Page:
This week saw the unveiling of a commemorative plaque in honour of Dr Kathleen Lynn and her partner Madeleine ffrench-Mullen for their services to paediatric care in Ireland.
In addition to their contribution to Irish healthcare and society, both women have extensive links to RCSI. Lynn was a student in RCSI during the 1890s, and was awarded the prestigious Barker Prize in Anatomy in 1898. She later became a fellow of RCSI in 1913. ffrench-Mullen was a member of the Irish Citizen Army Stephen's Green garrison stationed in RCSI during the 1916 Rising.
Kathleen Lynn and Madeleine ffrench-Mullen were heavily involved in the Irish nationalist movement and both played key roles in the events of Easter Week 1916. As a trained doctor, Lynn was Chief Medical Officer of the Irish Citizen Army during 1916 and taught first-aid to Cumann na mBan members. ffrench-Mullen was a lieutenant in the Irish Citizen Army and was in charge of the first-aid station at the RCSI garrison.
|Interior of College Hall in RCSI in the aftermath|
of Easter Week. The first aid station was set up
behind the lowered screen at the top of the room.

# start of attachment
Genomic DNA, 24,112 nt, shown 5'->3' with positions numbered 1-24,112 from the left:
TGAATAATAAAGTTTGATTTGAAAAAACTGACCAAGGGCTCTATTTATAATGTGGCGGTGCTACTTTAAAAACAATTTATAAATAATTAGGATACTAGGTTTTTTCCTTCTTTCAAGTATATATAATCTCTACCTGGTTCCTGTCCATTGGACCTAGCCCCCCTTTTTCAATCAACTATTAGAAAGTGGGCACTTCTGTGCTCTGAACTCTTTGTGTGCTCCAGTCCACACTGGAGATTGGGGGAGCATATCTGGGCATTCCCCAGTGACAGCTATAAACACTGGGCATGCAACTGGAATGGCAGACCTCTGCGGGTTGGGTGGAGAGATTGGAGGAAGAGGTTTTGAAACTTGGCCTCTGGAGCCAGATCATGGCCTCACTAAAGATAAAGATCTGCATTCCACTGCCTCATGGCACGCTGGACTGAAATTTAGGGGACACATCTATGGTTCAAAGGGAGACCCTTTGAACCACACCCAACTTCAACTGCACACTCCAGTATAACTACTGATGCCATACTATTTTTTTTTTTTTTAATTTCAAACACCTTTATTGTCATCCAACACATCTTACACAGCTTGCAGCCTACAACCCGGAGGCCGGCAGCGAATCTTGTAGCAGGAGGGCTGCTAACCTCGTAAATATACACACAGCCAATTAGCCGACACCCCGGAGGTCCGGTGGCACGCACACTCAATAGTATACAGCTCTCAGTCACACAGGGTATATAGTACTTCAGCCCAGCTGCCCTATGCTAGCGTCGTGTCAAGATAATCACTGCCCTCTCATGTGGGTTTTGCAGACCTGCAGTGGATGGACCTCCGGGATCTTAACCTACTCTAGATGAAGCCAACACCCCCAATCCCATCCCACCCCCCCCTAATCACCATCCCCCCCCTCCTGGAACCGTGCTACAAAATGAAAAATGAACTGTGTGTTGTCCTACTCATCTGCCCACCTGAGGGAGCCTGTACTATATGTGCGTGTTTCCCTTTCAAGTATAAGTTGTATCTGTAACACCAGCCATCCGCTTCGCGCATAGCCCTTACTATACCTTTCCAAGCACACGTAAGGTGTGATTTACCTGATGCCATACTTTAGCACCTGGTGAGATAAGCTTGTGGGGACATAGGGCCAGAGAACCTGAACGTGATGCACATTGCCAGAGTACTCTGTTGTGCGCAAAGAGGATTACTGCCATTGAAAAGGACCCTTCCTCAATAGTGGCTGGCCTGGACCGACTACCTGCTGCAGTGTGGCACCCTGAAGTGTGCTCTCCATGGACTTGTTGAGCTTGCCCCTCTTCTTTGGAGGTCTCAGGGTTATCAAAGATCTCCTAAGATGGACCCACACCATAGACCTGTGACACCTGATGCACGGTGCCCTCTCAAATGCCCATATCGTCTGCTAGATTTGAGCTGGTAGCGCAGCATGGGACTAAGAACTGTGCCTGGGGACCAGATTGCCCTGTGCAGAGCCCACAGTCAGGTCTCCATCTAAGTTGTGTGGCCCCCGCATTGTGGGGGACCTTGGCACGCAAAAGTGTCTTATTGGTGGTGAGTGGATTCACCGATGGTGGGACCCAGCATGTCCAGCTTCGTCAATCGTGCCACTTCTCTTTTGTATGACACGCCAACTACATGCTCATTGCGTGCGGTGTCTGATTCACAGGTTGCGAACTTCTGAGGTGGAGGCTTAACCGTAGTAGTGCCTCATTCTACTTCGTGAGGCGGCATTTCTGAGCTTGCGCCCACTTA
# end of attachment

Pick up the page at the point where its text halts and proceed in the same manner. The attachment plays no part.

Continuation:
|Dr Kathleen Lynn, left, and Madeleine ffrench-Mullen, c1920s.|
Image courtesy RCPI Heritage Centre
ffrench-Mullen, assisted at the RCSI first aid station by Bridget Murtagh, Nora O’Daly, and Rosie Hackett, treated the injured using basic first-aid equipment and bandages they found in the College. They had no anaesthetic, so used whiskey and brandy to assist the injured as they stitched their wounds. Their first casualty was Michael O’Doherty, who had been hit twelve times by machine gun fire on the roof of RCSI. He survived and was evacuated to nearby Mercer’s Hospital by the Dublin Fire Brigade. Another insurgent, William Partridge, later swore that the first aid administered by Nora O’Daly for his head wound freed him from the headaches he had suffered with for many years.